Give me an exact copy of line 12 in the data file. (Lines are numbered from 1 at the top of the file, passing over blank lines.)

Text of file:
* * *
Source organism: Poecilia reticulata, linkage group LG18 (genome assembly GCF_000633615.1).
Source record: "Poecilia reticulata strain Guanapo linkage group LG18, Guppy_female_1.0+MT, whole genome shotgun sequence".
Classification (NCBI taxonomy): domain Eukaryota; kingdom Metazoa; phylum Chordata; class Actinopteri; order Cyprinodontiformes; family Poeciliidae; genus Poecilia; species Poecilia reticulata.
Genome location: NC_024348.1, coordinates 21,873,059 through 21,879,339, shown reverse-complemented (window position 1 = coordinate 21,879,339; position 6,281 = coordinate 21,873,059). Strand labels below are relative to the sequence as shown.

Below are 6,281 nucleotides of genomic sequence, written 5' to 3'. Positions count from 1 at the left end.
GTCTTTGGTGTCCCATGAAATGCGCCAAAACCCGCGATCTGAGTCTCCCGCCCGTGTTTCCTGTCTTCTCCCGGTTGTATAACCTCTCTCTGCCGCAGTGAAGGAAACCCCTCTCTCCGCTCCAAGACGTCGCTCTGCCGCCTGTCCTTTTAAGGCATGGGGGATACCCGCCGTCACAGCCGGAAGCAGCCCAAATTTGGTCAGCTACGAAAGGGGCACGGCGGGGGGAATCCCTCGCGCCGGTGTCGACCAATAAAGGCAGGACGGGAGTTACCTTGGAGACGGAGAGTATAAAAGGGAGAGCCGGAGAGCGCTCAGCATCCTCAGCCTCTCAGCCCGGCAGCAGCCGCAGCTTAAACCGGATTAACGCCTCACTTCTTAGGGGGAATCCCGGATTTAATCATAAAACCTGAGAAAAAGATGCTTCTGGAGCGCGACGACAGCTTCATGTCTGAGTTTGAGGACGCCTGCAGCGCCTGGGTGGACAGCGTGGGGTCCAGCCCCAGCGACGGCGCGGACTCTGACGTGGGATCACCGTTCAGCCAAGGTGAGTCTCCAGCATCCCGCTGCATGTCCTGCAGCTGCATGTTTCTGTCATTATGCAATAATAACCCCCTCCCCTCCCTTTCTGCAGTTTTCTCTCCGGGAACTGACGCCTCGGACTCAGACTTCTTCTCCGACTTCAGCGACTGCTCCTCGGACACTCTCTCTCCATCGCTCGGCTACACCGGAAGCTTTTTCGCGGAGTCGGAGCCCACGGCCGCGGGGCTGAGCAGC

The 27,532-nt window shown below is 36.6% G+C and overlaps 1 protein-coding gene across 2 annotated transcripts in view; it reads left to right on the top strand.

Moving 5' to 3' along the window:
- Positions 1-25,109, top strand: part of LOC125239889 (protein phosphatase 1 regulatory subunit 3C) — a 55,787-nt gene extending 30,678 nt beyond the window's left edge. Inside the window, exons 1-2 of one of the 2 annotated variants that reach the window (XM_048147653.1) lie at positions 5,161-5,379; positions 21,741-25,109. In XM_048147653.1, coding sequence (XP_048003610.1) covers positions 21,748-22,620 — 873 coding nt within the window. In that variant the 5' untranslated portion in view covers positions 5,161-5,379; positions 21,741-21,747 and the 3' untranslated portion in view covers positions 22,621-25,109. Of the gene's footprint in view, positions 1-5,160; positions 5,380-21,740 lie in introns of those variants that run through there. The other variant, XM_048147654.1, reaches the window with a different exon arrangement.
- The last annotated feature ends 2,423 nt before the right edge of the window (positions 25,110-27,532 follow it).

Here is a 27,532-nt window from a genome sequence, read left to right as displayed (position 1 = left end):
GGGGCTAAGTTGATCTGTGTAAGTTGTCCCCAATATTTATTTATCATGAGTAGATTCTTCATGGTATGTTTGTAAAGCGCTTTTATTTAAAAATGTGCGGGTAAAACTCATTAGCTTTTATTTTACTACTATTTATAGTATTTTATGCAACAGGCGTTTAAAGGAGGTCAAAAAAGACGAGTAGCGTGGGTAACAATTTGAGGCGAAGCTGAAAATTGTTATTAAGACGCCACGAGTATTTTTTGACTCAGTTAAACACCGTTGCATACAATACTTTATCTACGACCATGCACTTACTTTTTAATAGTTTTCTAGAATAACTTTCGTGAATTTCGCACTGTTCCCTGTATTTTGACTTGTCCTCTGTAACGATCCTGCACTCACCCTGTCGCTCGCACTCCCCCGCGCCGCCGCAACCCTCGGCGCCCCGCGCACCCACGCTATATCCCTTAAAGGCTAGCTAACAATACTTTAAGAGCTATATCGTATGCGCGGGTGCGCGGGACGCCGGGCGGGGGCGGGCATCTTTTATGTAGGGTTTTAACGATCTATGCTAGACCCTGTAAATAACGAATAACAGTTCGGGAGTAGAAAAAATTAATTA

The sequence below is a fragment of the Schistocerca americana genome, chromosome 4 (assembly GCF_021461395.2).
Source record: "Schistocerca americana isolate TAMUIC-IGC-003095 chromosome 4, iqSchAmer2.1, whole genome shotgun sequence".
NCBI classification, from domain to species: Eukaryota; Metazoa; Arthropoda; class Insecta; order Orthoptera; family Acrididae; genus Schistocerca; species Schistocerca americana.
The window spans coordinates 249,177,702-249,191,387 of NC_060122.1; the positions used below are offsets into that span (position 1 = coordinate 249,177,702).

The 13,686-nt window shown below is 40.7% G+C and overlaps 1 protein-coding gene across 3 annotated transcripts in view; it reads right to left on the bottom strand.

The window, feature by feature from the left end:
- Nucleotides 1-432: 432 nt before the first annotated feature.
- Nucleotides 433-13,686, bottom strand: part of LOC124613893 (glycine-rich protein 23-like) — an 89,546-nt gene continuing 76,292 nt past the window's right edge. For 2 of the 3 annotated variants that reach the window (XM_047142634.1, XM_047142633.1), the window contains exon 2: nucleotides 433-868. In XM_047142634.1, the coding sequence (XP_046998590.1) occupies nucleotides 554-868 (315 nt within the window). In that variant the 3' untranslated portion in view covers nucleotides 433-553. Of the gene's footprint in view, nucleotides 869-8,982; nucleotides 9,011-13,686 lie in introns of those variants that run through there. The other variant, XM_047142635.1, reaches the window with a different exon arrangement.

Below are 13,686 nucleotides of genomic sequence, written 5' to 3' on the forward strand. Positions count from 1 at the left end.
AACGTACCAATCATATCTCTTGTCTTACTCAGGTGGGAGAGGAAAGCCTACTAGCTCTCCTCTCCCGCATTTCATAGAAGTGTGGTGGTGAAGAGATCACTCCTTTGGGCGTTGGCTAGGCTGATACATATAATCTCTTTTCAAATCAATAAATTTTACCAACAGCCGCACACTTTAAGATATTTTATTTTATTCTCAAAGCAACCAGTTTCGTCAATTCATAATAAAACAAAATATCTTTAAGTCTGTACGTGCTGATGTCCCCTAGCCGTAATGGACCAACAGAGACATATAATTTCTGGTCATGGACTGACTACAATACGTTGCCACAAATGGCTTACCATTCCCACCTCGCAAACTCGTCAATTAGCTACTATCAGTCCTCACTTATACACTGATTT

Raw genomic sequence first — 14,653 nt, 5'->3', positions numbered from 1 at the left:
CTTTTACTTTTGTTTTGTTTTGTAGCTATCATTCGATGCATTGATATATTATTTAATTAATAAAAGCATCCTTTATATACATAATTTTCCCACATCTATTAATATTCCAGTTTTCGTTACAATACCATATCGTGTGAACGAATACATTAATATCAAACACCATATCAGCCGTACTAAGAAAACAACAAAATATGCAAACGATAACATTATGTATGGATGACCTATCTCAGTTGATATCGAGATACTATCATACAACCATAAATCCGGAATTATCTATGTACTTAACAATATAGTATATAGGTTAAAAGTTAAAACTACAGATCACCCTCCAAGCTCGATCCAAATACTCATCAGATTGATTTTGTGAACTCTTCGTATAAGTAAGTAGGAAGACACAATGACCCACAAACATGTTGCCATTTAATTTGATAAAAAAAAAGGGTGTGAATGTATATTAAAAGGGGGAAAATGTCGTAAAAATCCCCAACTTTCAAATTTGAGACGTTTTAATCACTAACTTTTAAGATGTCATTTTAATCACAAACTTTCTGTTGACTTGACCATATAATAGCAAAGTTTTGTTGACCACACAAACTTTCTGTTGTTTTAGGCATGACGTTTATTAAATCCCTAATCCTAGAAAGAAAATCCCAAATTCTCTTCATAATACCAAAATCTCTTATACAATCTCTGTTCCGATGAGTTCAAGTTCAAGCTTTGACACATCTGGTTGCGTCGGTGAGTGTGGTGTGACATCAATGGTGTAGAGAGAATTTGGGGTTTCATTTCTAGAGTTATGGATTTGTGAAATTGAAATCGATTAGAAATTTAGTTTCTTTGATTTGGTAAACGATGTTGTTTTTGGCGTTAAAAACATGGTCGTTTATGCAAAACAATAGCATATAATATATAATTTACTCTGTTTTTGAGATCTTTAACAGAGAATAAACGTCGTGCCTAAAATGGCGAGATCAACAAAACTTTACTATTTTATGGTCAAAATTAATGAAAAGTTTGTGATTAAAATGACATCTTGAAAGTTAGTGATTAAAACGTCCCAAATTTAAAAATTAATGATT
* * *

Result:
GGGGCTAAGTTGATCTGTGTAAGTTGTCCCCAATATTTATTTATCATGAGTAGATTCTTCATGGTATGTTTGTAAAGCGCTTTTATTTAAAAATGTGCGGGTAAAACTCATTAGCTTTTATTTTACTACTATTTATAGTATTTTATGCAACAGGCGTTTAAAGGAGGTCAAAAAAGACGAGTAGCGTGGGTAACAATTTGAGGCGAAGCTGAAAATTGTTATTAAGACGCCACGAGTATTTTTTGACTCAGTTAAACACCGTTGCATACAATACTTTATCTACGACCATGCACTTACTTTTTAATAGTTTTCTAGAATAACTTTCGTGAATTTCGCACTGTTCCCTGTATTTTGACTTGTCCTCTGTAACGATCCTGCACTCACCCTGTCGCTCGCACTCCCCCGCGCCGCCGCAACCCTCGGCGCCCCGCGCACCCACGCTATATCCCTTAAAGGCTAGCTAACAATACTTTAAGAGCTATATCGTATGCGCGGGTGCGCGGGACGCCGGGCGGGGGCGGGCATCTTTTATGTAGGGTTTTAACGATCTATGCTAGACCCTGTAAATAACGAATAACAGTTCGGGAGTAGAAAAAATTAATTA